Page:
After all, it's called Chocolate Tulip...
Chocolate can be both a unifying and a divisive factor. Whole debates can erupt about 'dark vs milk', 'the best kind of M&Ms', 'cocoa:sugar ratios', or 'is white chocolate really chocolate?'
However, most of the time, placing a plate of brownies or a bag of chocolate or a giant bar in the middle of a group of people will result in good spirits, lip-smacking, finger-licking, and lots of smiles.
My economics teacher always promised us chocolate when we found out the answer to a challenge question, and joked that we owed him chocolate when we did well in an assessment. The truth is, we owe him a whole lot more than chocolate – to go with economics terms, technically, teachers could be considered as not being economic goods, because it's actually very difficult to put a price on them.
But this chocolate-nutella cake in a jar was symbolic, and I had a lot of fun making it, right down to the cute labels and nerdy economics puns.
I think I ate this cake in 3 forms: First, I planted myself on the kitchen counter and licked all the extra batter out of the bowl.
Then halfway through baking we smelled something burning, and all the batter had bubbled out of the cupcake cups, all over the tray. (After much reflection, we realised that in the chaos of the evening, my sister and I had forgotten the flour.....) So after scooping whatever batter was reclaimable into a new tray and adding some random scoops of flour, I ate up the delicious sizzling-brownie-esque stuff that was all over the tray.
And then I finally turned the broken cake into 'cake in a jar', layered with huge dollops of nutella and lots of chocolate sprinkles. Yeah. And of course I ate up the extra bits of cake.
Another delight of chocolate is chocolate in the morning. The Dutch know how to do this right, with rich chocolate sprinkles or flakes on toast being immensely popular. Chocolate features in my oatmeal, on my toast, in my cereal, anywhere. One morning towards the end of school, I had a pretty exhausting day ahead and lots of work, so I decided to make myself chocolate chip pancakes for breakfast. Because. Breakfast is special and pancakes are fun and chocolate just makes it better.
The chocolate was gooey and warm, and the pancakes were crisp and soft, and it just turned my day around.
Of course, I've thought of the people who don't like chocolate at all. (Don't worry. I don't hate you.)
So whatever it is that makes you socialise, laugh, and be happy, go ahead and make it.
Eat it in 3 forms. Eat it for breakfast.
Adapted from Maria's Menu
Note: my cake was entirely wrong, and it tasted pretty scrumptious. I made the batter without flour, and poured it into a muffin tray. Halfway or 3/4 of the way through, when it smelled like burned sugar, I scooped it all out and added a few spoons of flour (by this point there was very little batter left). I baked it for a little while longer till it seemed a little solid, but it stayed really moist. The result was a cake that didn't come out of the pan incredibly well, but served perfectly for pressing into a layered cake in a jar. Maybe if you do something similar, but put the batter in a regular pan in the first place (you want to avoid sizzling batter all over your muffin pan...) you could get a super cool messed up cake :) You never know.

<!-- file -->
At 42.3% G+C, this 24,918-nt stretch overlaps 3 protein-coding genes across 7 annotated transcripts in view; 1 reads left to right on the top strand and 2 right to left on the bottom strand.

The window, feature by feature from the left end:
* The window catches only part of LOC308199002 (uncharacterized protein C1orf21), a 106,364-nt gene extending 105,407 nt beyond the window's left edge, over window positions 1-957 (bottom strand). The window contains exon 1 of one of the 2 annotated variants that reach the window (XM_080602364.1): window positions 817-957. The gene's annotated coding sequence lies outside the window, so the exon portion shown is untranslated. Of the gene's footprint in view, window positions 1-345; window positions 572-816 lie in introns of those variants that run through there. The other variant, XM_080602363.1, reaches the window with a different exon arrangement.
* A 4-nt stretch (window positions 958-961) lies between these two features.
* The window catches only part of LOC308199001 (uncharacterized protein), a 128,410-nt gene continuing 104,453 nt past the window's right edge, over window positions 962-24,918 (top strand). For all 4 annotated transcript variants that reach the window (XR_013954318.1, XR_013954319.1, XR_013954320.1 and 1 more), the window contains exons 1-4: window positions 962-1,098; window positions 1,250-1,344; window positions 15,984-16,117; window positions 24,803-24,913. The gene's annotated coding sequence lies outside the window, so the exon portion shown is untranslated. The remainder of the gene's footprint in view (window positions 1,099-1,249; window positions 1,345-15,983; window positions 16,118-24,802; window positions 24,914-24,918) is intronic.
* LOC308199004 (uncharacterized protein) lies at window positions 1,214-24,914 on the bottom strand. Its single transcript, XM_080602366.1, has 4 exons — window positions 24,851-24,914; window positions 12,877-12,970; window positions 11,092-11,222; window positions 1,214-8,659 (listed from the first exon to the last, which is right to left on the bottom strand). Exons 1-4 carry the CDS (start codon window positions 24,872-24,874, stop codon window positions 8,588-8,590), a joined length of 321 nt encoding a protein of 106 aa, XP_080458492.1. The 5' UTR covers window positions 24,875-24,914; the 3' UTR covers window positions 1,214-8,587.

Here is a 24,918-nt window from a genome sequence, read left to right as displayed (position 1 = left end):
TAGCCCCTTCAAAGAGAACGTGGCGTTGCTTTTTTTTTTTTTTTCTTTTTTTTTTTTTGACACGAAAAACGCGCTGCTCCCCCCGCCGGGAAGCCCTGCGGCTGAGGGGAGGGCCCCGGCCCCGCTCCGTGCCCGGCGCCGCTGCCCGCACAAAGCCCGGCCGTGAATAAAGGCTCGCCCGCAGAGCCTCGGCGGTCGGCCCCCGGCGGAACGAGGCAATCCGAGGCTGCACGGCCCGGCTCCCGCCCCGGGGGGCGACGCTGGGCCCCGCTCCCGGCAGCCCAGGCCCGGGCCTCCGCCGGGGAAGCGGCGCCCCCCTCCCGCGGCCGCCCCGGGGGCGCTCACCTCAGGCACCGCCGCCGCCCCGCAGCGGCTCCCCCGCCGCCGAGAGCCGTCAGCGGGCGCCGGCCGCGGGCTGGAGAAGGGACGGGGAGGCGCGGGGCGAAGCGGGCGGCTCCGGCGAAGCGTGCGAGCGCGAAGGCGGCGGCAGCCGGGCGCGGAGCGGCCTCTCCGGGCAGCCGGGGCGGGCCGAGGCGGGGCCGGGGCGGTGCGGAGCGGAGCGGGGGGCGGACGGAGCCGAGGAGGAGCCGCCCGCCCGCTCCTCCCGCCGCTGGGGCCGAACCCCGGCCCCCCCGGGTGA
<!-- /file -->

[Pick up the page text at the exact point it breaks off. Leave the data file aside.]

1 cup all purpose flour
1/2 teaspoon baking powder
1 teaspoon baking soda
6 tablespoons unsweetened cocoa powder
3/4 cup granulated sugar (powder it if it's Indian sugar)
1/2 cup oil (I used olive oil)
1/4 cup hot coffee (1 teaspoon instant coffee in 1/4cup hot water)
1/4 cup milk at room temperature
1/4 cup yoghurt at room temperature
1 teaspoon vanilla essence/vanilla sugar
Preheat the oven to 180 C, 10 mins before baking. Lightly grease the cake tin and line with parchment paper. In a large bowl sift together the all purpose flour, baking soda, baking powder, cocoa powder and sugar. Make a well. Add all the wet ingredients one by one.
With an electric mixer, beat the mixture on low speed for 2-3 minutes until the dry and wet ingredients are well combined. Do not over beat it.
Pour the batter in the prepared pan. Tap the pan a couple of times so the batter is spread evenly and there are no air bubbles. Bake for about 30 minutes. Take the cake out when a toothpick inserted comes out clean. Let the cake cool before taking it out of the pan.
Oatmeal Chocolate Chip Pancakes
From Top With Cinnamon
Note: I used olive oil, and I skipped the dates because my chocolate was sweeter.
This recipes also happens to be vegan and gluten-free.
Serves 1 (4-5 small pancakes)
1/2 cup (40 g) old fashioned oats
1/2 tsp baking powder
1/4 tsp ground cinnamon
1/4 tsp vanilla extract
1 ripe banana, peeled
1/4 cup (60 ml) milk (any kind - e.g. almond, cashew, oat, cow's - obvs don't use cow's milk if you're vegan)
2 dates, pitted
2-3 tbsp dark chocolate chips, plus more for topping (vegan, if required)
Coconut oil, for frying (you can use regular vegetable oil too)
Blend all the ingredients, except the chocolate chips, in a food processor or blender, until well mixed. Stir in the chocolate chips.
Heat a non-stick frying pan with a little coconut oil. Dollop the batter into the frying pan (I go for a heaped tablespoon of batter) and spread out a bit with a spoon. Cook until lightly golden underneath, then flip and cook until the other side is golden. Serve warm with the remaining chocolate chips.